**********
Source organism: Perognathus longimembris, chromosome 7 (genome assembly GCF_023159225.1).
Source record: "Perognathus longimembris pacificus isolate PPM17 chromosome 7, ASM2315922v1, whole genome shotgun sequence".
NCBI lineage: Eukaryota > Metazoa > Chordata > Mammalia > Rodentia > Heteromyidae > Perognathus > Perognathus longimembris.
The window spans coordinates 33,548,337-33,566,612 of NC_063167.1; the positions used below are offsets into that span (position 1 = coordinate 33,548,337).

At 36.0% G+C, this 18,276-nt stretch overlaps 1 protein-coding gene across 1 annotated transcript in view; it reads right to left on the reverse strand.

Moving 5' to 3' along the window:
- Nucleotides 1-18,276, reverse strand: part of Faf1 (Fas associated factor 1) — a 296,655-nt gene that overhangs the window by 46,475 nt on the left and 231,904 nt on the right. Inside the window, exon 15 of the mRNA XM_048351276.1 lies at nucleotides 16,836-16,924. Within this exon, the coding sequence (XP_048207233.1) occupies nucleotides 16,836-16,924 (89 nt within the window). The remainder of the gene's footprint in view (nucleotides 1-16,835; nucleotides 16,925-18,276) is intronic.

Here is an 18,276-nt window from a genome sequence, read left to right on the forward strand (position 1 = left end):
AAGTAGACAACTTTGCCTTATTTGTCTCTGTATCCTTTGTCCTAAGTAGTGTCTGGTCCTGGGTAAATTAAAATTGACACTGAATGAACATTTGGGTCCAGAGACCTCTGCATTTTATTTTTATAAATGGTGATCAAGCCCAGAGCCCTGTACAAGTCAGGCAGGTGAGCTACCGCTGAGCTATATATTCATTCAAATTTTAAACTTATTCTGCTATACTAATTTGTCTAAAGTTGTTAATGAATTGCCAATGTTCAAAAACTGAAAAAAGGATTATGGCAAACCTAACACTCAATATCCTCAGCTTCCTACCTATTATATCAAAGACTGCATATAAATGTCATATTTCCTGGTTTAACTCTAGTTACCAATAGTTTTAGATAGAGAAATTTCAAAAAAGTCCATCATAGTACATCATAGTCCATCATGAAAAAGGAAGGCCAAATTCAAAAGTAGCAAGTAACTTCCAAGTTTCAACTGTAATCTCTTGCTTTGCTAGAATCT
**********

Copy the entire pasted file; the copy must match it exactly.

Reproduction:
Source organism: Perognathus longimembris, chromosome 7 (genome assembly GCF_023159225.1).
Source record: "Perognathus longimembris pacificus isolate PPM17 chromosome 7, ASM2315922v1, whole genome shotgun sequence".
NCBI lineage: Eukaryota > Metazoa > Chordata > Mammalia > Rodentia > Heteromyidae > Perognathus > Perognathus longimembris.
The window spans coordinates 33,548,337-33,566,612 of NC_063167.1; the positions used below are offsets into that span (position 1 = coordinate 33,548,337).

At 36.0% G+C, this 18,276-nt stretch overlaps 1 protein-coding gene across 1 annotated transcript in view; it reads right to left on the reverse strand.

Moving 5' to 3' along the window:
- Nucleotides 1-18,276, reverse strand: part of Faf1 (Fas associated factor 1) — a 296,655-nt gene that overhangs the window by 46,475 nt on the left and 231,904 nt on the right. Inside the window, exon 15 of the mRNA XM_048351276.1 lies at nucleotides 16,836-16,924. Within this exon, the coding sequence (XP_048207233.1) occupies nucleotides 16,836-16,924 (89 nt within the window). The remainder of the gene's footprint in view (nucleotides 1-16,835; nucleotides 16,925-18,276) is intronic.

Here is an 18,276-nt window from a genome sequence, read left to right on the forward strand (position 1 = left end):
AAGTAGACAACTTTGCCTTATTTGTCTCTGTATCCTTTGTCCTAAGTAGTGTCTGGTCCTGGGTAAATTAAAATTGACACTGAATGAACATTTGGGTCCAGAGACCTCTGCATTTTATTTTTATAAATGGTGATCAAGCCCAGAGCCCTGTACAAGTCAGGCAGGTGAGCTACCGCTGAGCTATATATTCATTCAAATTTTAAACTTATTCTGCTATACTAATTTGTCTAAAGTTGTTAATGAATTGCCAATGTTCAAAAACTGAAAAAAGGATTATGGCAAACCTAACACTCAATATCCTCAGCTTCCTACCTATTATATCAAAGACTGCATATAAATGTCATATTTCCTGGTTTAACTCTAGTTACCAATAGTTTTAGATAGAGAAATTTCAAAAAAGTCCATCATAGTACATCATAGTCCATCATGAAAAAGGAAGGCCAAATTCAAAAGTAGCAAGTAACTTCCAAGTTTCAACTGTAATCTCTTGCTTTGCTAGAATCT